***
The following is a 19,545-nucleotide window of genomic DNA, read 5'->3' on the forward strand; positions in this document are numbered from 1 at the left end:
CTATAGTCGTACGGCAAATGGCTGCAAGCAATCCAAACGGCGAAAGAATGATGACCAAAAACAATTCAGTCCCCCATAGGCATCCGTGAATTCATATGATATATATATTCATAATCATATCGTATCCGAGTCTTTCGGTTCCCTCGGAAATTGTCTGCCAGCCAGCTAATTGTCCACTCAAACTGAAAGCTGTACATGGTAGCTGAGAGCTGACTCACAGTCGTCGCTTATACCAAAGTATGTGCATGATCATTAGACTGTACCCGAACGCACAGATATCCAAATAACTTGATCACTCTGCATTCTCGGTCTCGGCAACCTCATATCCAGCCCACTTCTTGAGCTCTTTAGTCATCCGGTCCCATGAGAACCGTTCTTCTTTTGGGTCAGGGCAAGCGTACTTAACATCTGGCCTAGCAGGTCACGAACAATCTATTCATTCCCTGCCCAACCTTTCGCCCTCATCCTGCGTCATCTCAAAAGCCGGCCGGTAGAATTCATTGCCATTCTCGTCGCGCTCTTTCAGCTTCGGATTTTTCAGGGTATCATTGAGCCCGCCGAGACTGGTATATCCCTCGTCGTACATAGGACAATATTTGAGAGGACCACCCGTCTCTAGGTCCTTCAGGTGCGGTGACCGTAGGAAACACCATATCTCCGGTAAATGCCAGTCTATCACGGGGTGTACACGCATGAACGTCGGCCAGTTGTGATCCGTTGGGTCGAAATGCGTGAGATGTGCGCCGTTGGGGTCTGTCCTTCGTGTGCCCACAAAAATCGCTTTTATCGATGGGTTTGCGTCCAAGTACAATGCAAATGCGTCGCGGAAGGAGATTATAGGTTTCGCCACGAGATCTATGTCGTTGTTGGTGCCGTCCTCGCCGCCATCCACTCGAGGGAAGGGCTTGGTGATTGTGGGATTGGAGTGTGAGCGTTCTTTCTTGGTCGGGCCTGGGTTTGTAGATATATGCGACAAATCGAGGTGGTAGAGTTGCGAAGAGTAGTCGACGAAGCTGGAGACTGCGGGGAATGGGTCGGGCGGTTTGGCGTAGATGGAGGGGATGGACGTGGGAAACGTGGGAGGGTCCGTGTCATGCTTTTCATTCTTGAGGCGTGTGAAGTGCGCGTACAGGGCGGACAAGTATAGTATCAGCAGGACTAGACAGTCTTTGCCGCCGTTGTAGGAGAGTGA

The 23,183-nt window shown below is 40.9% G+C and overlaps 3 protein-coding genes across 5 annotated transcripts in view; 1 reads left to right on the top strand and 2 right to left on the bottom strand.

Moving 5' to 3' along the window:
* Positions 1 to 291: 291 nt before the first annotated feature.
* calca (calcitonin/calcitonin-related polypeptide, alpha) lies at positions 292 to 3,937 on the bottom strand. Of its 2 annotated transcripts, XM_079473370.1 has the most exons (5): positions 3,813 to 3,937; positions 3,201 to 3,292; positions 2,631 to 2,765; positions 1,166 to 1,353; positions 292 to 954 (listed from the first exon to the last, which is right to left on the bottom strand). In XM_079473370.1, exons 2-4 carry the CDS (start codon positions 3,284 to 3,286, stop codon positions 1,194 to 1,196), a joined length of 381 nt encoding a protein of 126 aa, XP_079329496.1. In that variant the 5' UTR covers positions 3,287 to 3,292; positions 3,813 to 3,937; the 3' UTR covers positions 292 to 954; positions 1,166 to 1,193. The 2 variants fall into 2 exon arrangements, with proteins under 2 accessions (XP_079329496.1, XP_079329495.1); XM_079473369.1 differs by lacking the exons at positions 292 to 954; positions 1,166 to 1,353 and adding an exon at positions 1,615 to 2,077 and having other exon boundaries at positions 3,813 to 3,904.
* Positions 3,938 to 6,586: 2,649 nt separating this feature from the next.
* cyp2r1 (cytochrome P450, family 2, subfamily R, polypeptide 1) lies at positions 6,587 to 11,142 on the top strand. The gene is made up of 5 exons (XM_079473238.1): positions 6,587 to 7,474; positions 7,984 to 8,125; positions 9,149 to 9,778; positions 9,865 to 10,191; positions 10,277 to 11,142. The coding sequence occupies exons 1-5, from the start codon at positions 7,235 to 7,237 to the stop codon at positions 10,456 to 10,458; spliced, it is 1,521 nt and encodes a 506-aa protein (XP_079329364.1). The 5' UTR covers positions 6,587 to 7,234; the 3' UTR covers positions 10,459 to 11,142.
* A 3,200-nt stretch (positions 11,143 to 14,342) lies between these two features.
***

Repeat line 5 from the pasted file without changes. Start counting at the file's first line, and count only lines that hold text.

* Positions 1 to 291: 291 nt before the first annotated feature.